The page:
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I soon figured out a safe spot to stand was anywhere near the guide who was completely bone dry.  I guessed he was most likely taking the safe spot at each fountain previously designated for the archbishop.  Following my discovery, I stayed within his shadow for the rest of the tour and avoided being a flood victim for the remainder of our visit.  Several other displays included water powered mechanical theater scenes, including five small grottoes, depicting artisans and craftsmen working their trade.  Each scene was brought to life through the use of carved wooden figurines that were animated through the movement of pressurized water from the spring.  Although over 400 years old, the preserved mechanical scenes all worked flawlessly.  They served as an introduction to the main event a short distance away.  The large mechanical theater display was truly amazing and my favorite part of the estate tour.  The large doors of the enclosed theater stage were opened to reveal a busy scene of town life from the time period when Hellbrunn was built.  The scene contained multiple exposed buildings several stories high, depicting a town square busy with activity.  There were over 200 figures in all, each moving to the sound of traditional folk music provided by a water organ.  It was an amazing thing to watch with your eyes struggling to take in all the complex movements of the individual characters.  The theater was first created in 1750 and continues to be solely powered by water and air.  It was mind boggling to think someone could create such a complex display of interconnected, individual, and animated creations hand carved from wood.  I wish my daughter Katelyn could have seen it in action!  I captured a video of most of the show, trying to zoom in on the individual sections in an attempt to capture the detail of the characters and their unique movements.  It was very cool!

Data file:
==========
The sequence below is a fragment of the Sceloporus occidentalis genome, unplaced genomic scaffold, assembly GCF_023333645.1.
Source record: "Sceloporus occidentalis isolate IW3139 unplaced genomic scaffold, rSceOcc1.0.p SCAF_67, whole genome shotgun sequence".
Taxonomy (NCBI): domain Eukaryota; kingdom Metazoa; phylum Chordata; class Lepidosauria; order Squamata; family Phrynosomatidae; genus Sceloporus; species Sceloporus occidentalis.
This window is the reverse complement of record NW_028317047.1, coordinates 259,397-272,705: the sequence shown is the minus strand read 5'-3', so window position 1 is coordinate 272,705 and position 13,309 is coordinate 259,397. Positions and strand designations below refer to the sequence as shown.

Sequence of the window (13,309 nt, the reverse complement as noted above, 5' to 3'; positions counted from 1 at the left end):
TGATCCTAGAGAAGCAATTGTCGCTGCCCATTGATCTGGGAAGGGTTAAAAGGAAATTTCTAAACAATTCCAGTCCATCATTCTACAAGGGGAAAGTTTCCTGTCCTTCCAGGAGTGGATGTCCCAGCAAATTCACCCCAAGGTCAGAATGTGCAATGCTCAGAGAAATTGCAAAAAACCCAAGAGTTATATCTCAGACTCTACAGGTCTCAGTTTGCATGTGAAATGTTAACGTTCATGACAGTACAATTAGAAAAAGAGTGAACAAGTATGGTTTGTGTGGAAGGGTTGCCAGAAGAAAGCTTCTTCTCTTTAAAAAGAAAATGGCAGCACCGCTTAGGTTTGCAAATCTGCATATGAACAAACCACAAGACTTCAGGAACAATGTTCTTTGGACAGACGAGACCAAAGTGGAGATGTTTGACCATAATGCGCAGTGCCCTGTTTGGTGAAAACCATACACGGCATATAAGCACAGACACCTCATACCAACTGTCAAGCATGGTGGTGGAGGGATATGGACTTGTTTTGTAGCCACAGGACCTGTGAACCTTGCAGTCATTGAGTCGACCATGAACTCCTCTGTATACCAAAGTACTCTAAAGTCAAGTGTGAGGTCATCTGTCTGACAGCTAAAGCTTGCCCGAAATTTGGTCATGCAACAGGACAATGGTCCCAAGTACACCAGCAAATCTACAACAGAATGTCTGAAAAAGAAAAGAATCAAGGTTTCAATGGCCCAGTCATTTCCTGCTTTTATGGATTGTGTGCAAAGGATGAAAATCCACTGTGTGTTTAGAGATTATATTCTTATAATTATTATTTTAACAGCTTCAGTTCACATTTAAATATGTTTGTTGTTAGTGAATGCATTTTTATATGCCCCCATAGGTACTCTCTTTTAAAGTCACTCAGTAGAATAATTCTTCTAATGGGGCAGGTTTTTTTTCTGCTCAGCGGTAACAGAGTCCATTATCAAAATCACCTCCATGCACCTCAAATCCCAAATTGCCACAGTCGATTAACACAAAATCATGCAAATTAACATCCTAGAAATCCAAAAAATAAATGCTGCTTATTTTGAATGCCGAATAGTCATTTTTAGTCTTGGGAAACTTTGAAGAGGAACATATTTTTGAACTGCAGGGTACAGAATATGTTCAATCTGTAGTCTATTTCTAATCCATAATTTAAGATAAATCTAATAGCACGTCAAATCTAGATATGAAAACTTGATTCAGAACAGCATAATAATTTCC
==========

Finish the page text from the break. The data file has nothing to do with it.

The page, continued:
The Large Mechanical Theater